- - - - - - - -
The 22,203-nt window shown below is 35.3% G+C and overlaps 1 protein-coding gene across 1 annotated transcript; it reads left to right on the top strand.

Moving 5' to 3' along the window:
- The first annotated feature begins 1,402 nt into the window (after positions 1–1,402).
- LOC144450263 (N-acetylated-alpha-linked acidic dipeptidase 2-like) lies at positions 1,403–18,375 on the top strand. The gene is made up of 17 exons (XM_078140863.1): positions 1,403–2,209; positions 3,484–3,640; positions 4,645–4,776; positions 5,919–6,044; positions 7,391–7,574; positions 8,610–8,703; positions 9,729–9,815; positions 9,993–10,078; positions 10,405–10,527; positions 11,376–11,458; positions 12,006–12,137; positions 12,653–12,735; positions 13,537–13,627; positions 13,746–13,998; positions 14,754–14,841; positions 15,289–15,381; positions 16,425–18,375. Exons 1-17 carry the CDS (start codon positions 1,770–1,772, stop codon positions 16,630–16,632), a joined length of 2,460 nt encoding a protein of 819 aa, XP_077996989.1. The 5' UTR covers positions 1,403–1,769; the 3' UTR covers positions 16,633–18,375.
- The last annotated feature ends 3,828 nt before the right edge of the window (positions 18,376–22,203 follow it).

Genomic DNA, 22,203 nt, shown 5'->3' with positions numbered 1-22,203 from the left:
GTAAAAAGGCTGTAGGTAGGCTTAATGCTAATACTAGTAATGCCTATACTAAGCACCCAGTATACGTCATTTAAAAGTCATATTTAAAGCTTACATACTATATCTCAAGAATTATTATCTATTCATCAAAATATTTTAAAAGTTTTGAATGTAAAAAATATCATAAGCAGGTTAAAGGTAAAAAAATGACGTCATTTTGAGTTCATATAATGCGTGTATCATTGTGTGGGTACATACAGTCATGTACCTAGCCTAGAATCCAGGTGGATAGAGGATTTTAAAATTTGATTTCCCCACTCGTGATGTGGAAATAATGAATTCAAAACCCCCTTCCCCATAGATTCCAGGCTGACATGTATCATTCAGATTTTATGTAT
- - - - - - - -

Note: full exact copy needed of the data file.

The 22,203-nt window shown below is 35.3% G+C and overlaps 1 protein-coding gene across 1 annotated transcript; it reads left to right on the top strand.

Moving 5' to 3' along the window:
- The first annotated feature begins 1,402 nt into the window (after positions 1–1,402).
- LOC144450263 (N-acetylated-alpha-linked acidic dipeptidase 2-like) lies at positions 1,403–18,375 on the top strand. The gene is made up of 17 exons (XM_078140863.1): positions 1,403–2,209; positions 3,484–3,640; positions 4,645–4,776; positions 5,919–6,044; positions 7,391–7,574; positions 8,610–8,703; positions 9,729–9,815; positions 9,993–10,078; positions 10,405–10,527; positions 11,376–11,458; positions 12,006–12,137; positions 12,653–12,735; positions 13,537–13,627; positions 13,746–13,998; positions 14,754–14,841; positions 15,289–15,381; positions 16,425–18,375. Exons 1-17 carry the CDS (start codon positions 1,770–1,772, stop codon positions 16,630–16,632), a joined length of 2,460 nt encoding a protein of 819 aa, XP_077996989.1. The 5' UTR covers positions 1,403–1,769; the 3' UTR covers positions 16,633–18,375.
- The last annotated feature ends 3,828 nt before the right edge of the window (positions 18,376–22,203 follow it).

Genomic DNA, 22,203 nt, shown 5'->3' with positions numbered 1-22,203 from the left:
GTAAAAAGGCTGTAGGTAGGCTTAATGCTAATACTAGTAATGCCTATACTAAGCACCCAGTATACGTCATTTAAAAGTCATATTTAAAGCTTACATACTATATCTCAAGAATTATTATCTATTCATCAAAATATTTTAAAAGTTTTGAATGTAAAAAATATCATAAGCAGGTTAAAGGTAAAAAAATGACGTCATTTTGAGTTCATATAATGCGTGTATCATTGTGTGGGTACATACAGTCATGTACCTAGCCTAGAATCCAGGTGGATAGAGGATTTTAAAATTTGATTTCCCCACTCGTGATGTGGAAATAATGAATTCAAAACCCCCTTCCCCATAGATTCCAGGCTGACATGTATCATTCAGATTTTATGTAT